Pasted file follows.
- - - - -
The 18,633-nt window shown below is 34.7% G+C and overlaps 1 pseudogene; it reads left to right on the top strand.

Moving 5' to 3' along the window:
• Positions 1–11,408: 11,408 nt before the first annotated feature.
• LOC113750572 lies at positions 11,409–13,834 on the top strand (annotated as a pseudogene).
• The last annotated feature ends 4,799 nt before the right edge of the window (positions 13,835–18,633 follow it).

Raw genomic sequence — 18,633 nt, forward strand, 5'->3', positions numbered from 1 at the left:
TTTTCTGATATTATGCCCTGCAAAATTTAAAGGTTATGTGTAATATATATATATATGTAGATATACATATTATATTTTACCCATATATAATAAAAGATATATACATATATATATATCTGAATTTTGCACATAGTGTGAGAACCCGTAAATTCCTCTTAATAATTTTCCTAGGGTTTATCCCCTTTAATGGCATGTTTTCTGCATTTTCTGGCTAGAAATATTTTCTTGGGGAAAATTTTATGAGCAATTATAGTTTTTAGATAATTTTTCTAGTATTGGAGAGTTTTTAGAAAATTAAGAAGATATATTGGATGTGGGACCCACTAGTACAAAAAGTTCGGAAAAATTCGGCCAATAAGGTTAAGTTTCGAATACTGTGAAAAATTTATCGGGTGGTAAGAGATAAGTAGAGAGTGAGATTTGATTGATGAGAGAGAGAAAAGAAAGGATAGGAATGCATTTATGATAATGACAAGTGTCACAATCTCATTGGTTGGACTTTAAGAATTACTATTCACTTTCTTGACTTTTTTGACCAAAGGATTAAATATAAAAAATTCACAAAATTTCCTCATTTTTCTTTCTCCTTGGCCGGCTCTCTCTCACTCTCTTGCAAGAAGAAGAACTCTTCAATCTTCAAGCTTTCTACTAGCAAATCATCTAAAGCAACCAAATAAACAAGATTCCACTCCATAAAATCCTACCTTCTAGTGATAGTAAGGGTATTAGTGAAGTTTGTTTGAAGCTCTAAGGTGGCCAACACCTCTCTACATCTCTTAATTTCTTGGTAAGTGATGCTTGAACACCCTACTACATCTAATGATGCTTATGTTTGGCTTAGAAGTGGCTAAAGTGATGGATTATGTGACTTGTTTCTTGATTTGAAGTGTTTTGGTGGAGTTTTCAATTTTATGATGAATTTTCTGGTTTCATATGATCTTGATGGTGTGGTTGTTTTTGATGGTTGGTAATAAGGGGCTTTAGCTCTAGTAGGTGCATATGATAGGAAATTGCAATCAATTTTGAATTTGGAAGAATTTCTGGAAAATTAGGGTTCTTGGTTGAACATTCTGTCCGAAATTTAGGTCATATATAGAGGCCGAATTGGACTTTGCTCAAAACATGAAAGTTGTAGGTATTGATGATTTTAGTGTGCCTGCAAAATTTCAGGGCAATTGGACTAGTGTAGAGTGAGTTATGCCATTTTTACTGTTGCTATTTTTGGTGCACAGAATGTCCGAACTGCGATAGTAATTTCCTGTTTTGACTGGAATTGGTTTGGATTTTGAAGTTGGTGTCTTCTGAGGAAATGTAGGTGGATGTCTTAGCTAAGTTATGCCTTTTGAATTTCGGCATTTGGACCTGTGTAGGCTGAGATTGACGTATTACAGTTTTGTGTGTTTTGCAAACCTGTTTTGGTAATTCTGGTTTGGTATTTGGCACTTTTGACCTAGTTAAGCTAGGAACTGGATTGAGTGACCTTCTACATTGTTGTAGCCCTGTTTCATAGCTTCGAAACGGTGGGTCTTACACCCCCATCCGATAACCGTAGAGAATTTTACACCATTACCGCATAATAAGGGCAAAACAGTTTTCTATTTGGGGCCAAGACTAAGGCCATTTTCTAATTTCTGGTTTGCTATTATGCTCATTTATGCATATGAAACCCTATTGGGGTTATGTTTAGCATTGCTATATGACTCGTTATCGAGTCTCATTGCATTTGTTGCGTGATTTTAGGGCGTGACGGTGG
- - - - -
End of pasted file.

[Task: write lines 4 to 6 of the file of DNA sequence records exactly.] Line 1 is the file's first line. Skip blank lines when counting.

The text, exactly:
• LOC113750572 lies at positions 11,409–13,834 on the top strand (annotated as a pseudogene).
• The last annotated feature ends 4,799 nt before the right edge of the window (positions 13,835–18,633 follow it).

Raw genomic sequence — 18,633 nt, forward strand, 5'->3', positions numbered from 1 at the left: